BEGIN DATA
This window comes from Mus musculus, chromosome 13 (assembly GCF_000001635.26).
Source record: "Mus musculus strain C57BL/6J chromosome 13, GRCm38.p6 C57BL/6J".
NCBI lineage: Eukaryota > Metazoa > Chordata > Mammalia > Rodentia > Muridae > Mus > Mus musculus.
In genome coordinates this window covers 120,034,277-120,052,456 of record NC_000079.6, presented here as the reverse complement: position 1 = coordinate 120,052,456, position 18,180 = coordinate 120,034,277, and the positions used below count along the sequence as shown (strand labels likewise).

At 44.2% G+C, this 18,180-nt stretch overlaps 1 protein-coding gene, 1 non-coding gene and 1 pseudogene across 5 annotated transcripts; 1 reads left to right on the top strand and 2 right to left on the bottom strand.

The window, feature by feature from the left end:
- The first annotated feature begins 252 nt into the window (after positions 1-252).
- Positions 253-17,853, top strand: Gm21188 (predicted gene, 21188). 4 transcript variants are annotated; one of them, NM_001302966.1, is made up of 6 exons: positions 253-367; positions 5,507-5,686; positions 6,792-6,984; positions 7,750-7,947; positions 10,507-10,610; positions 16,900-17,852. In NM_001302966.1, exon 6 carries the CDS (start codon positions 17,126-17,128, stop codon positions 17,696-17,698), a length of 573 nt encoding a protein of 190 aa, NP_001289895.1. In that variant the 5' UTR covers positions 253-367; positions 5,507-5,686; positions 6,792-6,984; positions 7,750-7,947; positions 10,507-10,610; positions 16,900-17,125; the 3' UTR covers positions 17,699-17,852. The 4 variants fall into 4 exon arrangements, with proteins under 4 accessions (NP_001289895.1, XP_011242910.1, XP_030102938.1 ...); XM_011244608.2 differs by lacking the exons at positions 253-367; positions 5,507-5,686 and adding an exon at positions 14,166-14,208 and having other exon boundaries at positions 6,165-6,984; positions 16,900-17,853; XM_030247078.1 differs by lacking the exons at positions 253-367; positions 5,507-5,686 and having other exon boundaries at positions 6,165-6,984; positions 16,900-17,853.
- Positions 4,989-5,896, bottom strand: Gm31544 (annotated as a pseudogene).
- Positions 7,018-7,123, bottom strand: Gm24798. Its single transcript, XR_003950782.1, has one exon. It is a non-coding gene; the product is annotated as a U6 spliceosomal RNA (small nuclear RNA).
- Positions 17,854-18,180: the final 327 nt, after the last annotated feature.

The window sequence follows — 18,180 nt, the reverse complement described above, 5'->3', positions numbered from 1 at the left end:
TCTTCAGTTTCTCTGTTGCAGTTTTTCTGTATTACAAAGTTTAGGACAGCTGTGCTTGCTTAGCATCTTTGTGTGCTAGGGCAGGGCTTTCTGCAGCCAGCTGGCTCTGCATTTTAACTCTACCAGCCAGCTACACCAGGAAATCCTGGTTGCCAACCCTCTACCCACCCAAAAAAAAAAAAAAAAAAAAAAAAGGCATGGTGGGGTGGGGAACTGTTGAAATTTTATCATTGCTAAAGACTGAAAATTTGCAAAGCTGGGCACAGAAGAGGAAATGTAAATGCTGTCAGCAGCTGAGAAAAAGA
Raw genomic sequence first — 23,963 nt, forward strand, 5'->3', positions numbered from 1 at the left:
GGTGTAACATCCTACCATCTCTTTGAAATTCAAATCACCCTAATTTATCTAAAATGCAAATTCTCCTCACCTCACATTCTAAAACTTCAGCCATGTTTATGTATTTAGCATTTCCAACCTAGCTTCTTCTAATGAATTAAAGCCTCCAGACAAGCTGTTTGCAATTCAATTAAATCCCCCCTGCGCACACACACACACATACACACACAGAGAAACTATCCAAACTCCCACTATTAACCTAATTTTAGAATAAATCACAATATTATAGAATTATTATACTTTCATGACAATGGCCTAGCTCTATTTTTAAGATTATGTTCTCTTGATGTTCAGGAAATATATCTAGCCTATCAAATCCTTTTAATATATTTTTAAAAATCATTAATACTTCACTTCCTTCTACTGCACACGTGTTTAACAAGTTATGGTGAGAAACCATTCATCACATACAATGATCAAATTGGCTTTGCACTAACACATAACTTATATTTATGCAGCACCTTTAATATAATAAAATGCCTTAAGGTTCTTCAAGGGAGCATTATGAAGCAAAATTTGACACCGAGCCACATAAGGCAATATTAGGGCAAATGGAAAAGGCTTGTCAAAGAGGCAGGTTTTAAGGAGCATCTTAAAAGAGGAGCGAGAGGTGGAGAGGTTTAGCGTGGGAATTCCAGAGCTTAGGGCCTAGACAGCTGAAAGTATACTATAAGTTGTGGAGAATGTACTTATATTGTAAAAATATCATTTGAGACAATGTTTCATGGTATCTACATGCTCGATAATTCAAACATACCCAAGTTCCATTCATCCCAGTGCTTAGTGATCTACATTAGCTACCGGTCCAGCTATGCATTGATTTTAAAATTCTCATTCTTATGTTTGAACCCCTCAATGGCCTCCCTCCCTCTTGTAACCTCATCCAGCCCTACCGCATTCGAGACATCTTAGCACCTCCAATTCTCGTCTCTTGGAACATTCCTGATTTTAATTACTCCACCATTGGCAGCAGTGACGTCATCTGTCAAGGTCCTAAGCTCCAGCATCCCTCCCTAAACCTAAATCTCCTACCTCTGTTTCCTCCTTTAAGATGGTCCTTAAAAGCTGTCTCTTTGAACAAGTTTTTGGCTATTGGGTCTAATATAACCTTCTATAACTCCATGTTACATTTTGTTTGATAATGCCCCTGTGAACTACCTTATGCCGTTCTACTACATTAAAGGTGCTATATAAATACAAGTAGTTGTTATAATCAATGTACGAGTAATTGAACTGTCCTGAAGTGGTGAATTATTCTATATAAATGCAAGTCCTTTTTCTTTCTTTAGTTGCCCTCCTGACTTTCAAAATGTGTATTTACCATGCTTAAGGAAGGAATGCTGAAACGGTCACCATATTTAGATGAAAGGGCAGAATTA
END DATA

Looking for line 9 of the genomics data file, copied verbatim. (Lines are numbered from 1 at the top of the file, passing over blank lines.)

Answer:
- Positions 4,989-5,896, bottom strand: Gm31544 (annotated as a pseudogene).